In The Spotlight: Damien Seaman’s The Killing of Emma Gross

>In The Spotlight: K.C. Constantine's The Blank PageHello, All,

Welcome to another edition of In The Spotlight. Many crime fiction authors (I’m sure you could name more than I could) have based some of their work on real-life events. Even if they don’t re-tell the event in all of its detail, they use it as an inspiration. And that makes sense since sometimes, real-life events are quite gripping. To give an example of how this works, let’s turn today’s spotlight on Damien Seaman’s The Killing of Emma Gross.

The novel is loosely based on the 1929 murder of a Düsseldorf prostitute named Emma Gross. At the time, Peter Kürten was arrested and charged for the killing. In fact, he confessed to it. He later recanted, and no direct evidence ever connected him to that crime. But he was guilty of, and confessed to, other sexual assaults and murders. In fact, one of his nicknames was ‘The Düsseldorf Vampire.’ He was executed in 1931, but the real murderer of Emma Gross was never found.

Using this as background, Seaman tells the story this way. Düsseldorf DI Thomas Klein thinks he has finally found evidence that links Peter Kürten to the ‘vampire’ killings (and no, I promise there are no vampires in this novel). Kürten is duly arrested and even shows the police where one of his child victims is buried. And he’s clear enough about almost all of the others that there is no doubt he is guilty. One thing this confession means is that Johann Stausberg, the man the police originally arrested for some of the crimes, may be innocent.

There is one murder among the group that’s now left unsolved: the killing of thirty-two-year-old prostitute Emma Gross. Some aspects of her murder are not consistent with Kürten’s account of it, and as time goes by, Klein becomes convinced that although he is a vicious killer, he didn’t commit this crime. One possibility is that Stausberg is guilty, but he has been committed to an asylum, and can’t give any coherent information. Now sure that Emma Gross was killed by someone else – a third person – Klein wants to find out who is guilty. He also wants to know why Kürten confessed if he is innocent. He gets the ‘green light’ from his boss Chief Inspector Ernst Gennat to look into the case and begins to ask questions.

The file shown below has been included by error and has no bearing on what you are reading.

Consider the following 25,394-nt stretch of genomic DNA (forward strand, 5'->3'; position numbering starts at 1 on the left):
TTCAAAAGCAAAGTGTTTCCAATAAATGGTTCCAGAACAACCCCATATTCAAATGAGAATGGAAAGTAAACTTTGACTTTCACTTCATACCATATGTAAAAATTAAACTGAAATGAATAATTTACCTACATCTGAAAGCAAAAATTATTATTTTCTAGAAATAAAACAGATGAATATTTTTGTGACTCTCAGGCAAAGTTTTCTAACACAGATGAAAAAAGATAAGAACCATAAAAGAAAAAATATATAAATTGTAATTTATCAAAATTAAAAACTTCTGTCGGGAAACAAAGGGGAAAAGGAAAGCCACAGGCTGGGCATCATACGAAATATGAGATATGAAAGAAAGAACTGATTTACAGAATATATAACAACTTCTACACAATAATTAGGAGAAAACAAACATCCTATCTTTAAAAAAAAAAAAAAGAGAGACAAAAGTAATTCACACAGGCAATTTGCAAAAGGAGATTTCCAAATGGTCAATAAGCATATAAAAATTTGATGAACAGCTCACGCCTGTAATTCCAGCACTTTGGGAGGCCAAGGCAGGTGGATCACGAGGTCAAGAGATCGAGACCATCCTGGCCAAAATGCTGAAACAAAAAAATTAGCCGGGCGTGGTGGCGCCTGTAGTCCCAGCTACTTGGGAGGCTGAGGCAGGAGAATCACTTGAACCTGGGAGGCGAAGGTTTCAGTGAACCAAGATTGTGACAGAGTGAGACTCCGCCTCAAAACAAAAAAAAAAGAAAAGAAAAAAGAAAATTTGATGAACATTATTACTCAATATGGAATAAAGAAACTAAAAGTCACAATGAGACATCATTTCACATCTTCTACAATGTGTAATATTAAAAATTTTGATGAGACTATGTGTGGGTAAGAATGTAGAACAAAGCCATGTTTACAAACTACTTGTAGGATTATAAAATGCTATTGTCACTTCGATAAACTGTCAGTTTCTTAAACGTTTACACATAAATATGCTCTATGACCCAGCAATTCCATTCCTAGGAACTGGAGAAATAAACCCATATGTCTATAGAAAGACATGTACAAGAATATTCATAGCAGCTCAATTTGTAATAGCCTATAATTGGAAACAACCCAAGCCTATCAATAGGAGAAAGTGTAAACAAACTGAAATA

Right from the beginning, Klein is up against obstacles. For one thing, Emma Gross was ‘just’ a prostitute. She had no family and no ‘respectable’ employer. So, very few people are really interested in what happened to her. For another, prostitution is illegal. This means that some people who did know her aren’t really eager to admit that they either were with or rented a room to her. And there’s the fact that many among the police, including Klein’s departmental nemesis DI Michael Ritter, are just as pleased to put her murder down to either Kürten or Stausberg under the assumption that one of them is lying. And then there’s the unknown man in a green felt hat and green scarf, who seems to be following Klein and many of the people he wants to interview. The man may be the killer; he may not. Either way he seems to be spelling trouble for Klein. In the end, though, Klein slowly traces the victim’s movements in the last days and weeks of her life, and finds out the truth about her death.

As I mentioned, this is loosely based on a real murder case. For readers who are interested in such facts as are available, Seaman has provided a timeline of the murder and of the Kürten case in an Afterword (at least in my edition of the novel). Seaman also makes clear which characters in the story (Gennat, for instance) existed and which ones are fictional.

Like the real events, this story is not a happy one. Klein does discover who killed Emma Gross and why, but no-one is really all the better for it. Readers who prefer light mysteries or mysteries where the ‘bad guy’ is led away in handcuffs and everything is all right again will notice this.

Consistent with the dark tone of the novel, very few of the characters are positive or optimistic. The story takes place at the start of the Great Depression, and many people are worrying about eking out a living. So there’s both pessimism and cynicism in their views. The murders have had devastating impacts on everyone, including the police, and that also takes its toll.

It’s also clear that none of the characters, even those ‘on the side of the angels’ are without serious flaws. Readers who like moral ambiguity in their crime fiction will appreciate this. Just as one example, Thomas Klein is a good cop in that he isn’t corrupt, he is skilled, and he is interested in finding out the truth about Emma Gross, even though she was hardly an ‘important’ victim. At the same time though, Klein is no ‘choir boy.’ He can sometimes get very rough when he’s trying to get answers, and although he’s not at all what you’d call a ‘maverick cop,’ he does sometimes very dubious things as he gets close to the truth. His personal life isn’t exactly pure either: the reason he and Ritter are at odds is that he had an affair with Ritter’s wife Gisela. He’s a complicated character, but Seaman paints him as an essentially good person.

Again in keeping with the tone of the novel, there’s more than one scene of violence. Readers who dislike ‘on-stage’ violence in their stories will notice this. And readers who dislike stories where violence against children is a part of the plot will want to know that this story has that plot point. It’s a gritty story, so some of the violence is made very clear. But the scenes of violence are not extended, nor are they inconsistent with the main plot.

Some have compared this story to Philip Kerr’s Bernie Gunther novels, although those take place beginning just a few years later, and in a different part of Germany. Sometimes such comparisons are made simply for publicity reasons; in this instance, there really are some similarities. There is a similar kind of gritty, noir feel to this novel and a similar level of violence and moral ambiguity. That said though, readers who expect Klein to be ‘the next Bernie Gunther’ will be disappointed. Klein is a different character and the story is a different sort of story. Seaman’s writing style is not a ‘clone’ of Kerr’s.